Sunday, June 5, 2016

Brewers Bounce Back Against Phillies

GAME RECAP: Crew Cramps Phils 6-3

Domingo Santana led off the eighth inning with a tiebreaking home run and Scooter Gennett delivered insurance in the ninth, as the Brewers overcame an early deficit to beat the Phillies, 6-3, on Saturday at Citizens Bank Park. Playing his second game back from a two-week stint on the disabled list for a sore right shoulder, Santana finished 2-for-4 with a walk, two runs scored and his first home run since May 1. The go-ahead homer came against Phillies reliever Hector Neris, who had just entered a 3-3 tie. "He's an offensive player, for sure," Brewers manager Craig Counsell said of Santana, "and he's obviously got some slug in his offense, too. He does make a difference, certainly." Jonathan Villar and Jonathan Lucroy each had three hits for the Brewers, including Villar leading off the game with a home run, his third long ball in as many games in this series. But the Phillies pushed ahead with two home runs off Brewers starter Junior Guerra during a three-run second inning before the Brewers mounted their comeback, tying it with a run each in the fourth and fifth against starter Jeremy Hellickson. Will Smith, Tyler Thornburg and Jeremy Jeffress pitched the final three innings for Milwaukee on 30 total pitches, Smith earning the win in his second outing off the disabled list and Jeffress his 15th save in 16 chances. The Brewers have won eight of their last 12 games overall, and 11 of their last 13 games in Philadelphia.

  • For the first time this season, the Phillies hit two home runs in the same inning. Tommy Joseph led off the second with a blast to center field. Tyler Goeddel followed with a triple, and then Cesar Hernandez went yard. The long ball accounted for all three Phillies runs. For Hernandez, it was his first home run in 501 at-bats -- since May 30, 2015. Joseph, meanwhile, has four since being called up. The Phillies' 45 home runs on the season are the second-fewest in baseball, but they're still 23 more than what the last-place Braves have. "After that second inning, I thought we were going to have a good day offensively," manager Pete Mackanin said. "Boy, I couldn't believe Cesar hit that home run to dead center. That's why I thought we were going to be in for a good day. The ball was really carrying."
  • Neris, for the second time in four appearances, allowed the go-ahead run. He entered a tie game in the eighth, but Santana almost immediately changed the score, homering to lead off the inning and giving the Brewers a 4-3 lead. Neris had pitched two scoreless innings since allowing three runs to the Nationals on Monday, though he walked two in Friday's game. He's now allowed as many runs in his last four games as he had in 26 prior, raising his season ERA to 2.27. "He just doesn't look the same," Mackanin said. "He looks a little bit more tentative. I don't know why that is. Hitters go through slumps and so do pitchers at times. I'm not worried about him; I just wonder why he's taking more time between pitches."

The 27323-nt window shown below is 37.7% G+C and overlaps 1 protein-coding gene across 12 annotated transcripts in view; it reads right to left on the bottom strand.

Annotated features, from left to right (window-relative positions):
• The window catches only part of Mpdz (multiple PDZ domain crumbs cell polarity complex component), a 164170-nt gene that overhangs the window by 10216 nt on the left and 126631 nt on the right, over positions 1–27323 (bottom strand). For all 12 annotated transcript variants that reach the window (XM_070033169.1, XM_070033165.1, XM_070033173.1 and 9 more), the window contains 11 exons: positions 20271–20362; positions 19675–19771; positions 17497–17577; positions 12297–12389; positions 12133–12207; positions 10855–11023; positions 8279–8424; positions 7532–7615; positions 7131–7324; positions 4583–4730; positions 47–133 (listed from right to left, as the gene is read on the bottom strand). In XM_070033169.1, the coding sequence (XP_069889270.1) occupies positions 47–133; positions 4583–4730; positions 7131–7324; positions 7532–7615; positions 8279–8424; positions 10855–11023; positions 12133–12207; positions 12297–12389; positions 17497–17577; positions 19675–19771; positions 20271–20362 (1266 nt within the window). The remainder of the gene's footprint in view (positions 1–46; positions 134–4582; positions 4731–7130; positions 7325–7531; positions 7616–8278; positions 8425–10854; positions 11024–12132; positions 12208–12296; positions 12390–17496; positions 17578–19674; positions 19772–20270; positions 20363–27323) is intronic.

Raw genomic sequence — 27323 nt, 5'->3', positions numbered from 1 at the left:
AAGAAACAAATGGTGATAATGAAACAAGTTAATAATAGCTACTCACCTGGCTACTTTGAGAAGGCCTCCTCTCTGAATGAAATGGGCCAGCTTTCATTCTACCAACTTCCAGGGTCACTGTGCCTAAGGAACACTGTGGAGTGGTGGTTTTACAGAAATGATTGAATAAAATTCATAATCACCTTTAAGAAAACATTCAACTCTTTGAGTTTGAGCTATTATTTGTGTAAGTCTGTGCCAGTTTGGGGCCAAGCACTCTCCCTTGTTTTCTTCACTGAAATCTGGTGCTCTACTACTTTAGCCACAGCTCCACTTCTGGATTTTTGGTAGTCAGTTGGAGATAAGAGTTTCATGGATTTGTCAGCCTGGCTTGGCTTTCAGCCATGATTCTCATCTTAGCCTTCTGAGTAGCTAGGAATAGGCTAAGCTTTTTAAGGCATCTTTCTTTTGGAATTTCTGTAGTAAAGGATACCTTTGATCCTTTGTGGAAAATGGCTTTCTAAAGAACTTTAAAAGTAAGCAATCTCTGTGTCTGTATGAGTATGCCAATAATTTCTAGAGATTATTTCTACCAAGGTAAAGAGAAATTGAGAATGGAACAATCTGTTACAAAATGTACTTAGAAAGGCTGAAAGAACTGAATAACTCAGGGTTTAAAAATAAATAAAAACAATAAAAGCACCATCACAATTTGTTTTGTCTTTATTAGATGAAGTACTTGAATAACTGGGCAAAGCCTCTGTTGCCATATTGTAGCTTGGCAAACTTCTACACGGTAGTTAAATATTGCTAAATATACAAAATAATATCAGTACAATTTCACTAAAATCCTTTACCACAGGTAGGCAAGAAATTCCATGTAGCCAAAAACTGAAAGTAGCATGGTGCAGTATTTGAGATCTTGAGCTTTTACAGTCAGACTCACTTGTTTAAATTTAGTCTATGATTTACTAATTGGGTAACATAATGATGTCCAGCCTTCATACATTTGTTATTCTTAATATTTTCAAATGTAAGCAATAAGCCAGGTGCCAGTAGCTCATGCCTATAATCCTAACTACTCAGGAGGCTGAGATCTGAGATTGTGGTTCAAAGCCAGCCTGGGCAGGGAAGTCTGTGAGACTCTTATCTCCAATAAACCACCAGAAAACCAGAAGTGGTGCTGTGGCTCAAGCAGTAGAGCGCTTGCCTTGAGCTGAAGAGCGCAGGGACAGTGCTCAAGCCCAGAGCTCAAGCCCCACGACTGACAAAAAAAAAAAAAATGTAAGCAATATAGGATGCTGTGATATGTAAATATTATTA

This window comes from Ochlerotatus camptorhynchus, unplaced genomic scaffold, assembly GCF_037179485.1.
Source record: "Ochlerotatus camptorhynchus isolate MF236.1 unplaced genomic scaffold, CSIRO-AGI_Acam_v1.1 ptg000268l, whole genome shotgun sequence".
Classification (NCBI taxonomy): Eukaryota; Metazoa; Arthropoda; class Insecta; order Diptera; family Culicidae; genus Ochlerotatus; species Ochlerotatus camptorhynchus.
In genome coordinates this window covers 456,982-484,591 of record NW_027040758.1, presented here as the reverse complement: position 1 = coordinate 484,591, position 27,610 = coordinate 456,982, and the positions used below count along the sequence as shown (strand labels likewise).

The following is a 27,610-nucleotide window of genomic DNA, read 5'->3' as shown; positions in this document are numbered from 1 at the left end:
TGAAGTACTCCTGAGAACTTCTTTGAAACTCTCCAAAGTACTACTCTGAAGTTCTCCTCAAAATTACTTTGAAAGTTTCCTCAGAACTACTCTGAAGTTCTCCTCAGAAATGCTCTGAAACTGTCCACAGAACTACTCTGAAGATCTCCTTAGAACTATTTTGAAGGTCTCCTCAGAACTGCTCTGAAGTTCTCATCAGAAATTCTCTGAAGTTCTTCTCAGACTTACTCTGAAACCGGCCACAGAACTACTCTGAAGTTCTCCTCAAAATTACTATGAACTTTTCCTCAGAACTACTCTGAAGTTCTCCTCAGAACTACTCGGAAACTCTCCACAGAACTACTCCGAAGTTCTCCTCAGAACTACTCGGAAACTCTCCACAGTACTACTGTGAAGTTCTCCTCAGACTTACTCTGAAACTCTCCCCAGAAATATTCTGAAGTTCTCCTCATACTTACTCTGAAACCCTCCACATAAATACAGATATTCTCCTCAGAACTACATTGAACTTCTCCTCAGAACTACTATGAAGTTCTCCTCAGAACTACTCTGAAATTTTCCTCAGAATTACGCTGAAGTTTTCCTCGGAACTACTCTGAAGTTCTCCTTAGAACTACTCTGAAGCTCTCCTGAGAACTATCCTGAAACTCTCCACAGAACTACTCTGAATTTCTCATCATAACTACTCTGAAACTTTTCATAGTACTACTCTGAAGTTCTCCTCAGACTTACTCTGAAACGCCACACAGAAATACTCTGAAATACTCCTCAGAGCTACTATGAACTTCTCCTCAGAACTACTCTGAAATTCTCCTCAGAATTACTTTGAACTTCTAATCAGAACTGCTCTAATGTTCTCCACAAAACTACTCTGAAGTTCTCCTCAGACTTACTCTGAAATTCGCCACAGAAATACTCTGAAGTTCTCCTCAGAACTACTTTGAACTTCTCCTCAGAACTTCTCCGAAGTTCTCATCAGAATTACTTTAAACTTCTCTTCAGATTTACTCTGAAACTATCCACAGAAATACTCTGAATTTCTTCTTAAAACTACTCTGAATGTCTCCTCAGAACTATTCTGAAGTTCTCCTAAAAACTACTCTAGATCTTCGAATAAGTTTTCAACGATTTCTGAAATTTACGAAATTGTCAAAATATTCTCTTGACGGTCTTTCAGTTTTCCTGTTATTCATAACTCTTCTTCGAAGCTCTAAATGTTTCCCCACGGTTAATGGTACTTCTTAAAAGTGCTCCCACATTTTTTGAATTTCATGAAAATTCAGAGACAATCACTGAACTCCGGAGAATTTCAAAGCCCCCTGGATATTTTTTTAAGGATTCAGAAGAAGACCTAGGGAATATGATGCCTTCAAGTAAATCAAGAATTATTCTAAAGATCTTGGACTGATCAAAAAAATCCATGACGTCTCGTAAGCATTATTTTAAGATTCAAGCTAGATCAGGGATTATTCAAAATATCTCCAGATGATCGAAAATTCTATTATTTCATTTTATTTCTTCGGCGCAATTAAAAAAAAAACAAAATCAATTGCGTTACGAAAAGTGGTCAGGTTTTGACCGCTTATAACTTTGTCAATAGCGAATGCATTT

Aaron Nola (4-4, 2.88) starts for the Phillies in the series finale at 1:35 p.m. ET. Last time he faced the Brewers, Nola went seven innings, allowing just one run and striking out seven. While that ranks near the top of his outings this season, Nola has been remarkably consistent, going at least six innings in 10 of his 11 starts and recording a quality start in nine of them.


Hernandez Homers – One year ago Saturday, Cesar Hernandez might still have been celebrating the last home run he hit. It came on May 30, 2015 -- a shot to right. Five hundred and one at-bats later, Hernandez lined a 3-1 slider from the Brewers' Junior Guerra right over the 401 sign in center field in the second inning of the Phillies' 6-3 loss. "Boy, I couldn't believe Cesar hit that homer to dead center," Phillies manager Pete Mackanin said. "He said he was going to faint," Hernandez said, through a translator, of Mackanin. Hernandez's 3-for-4 effort on Saturday was him reaping the rewards of hard work before the first pitch is thrown. Entering Saturday's game, Hernandez's average was at its lowest point since April 22. It had fallen to .244 as he'd been mired in a May-long slump. Since May began, Hernandez has hit .222 with only four extra-base hits. "A .250 singles hitter is not what you are," Mackanin told Hernandez. "You're a better hitter than that." "I didn't mean for him to hit a home run to dead center," Mackanin said. "But I was glad to see it." Hernandez had been working on being more selective and getting on top of the ball when he did make contact. Mackanin didn't complain about Hernandez getting under the ball he hit over the center-field fence, though. "I don't want to see him start trying to hit home runs," Mackanin said. "But it was good to see him get three hits." Mackanin told Hernandez he needed to get better at identifying strikes. Mackanin also said he needed to do better with two strikes. When faced with a two-strike count this season, Hernandez is hitting .145, with an OPS of just .397. Hernandez twice found himself in hitters' counts on Saturday, working 3-1 counts before his home run and his ninth-inning single. "Things were not working well for me," Hernandez said. "But I've been trying really hard, and that's my approach. I just want to get better."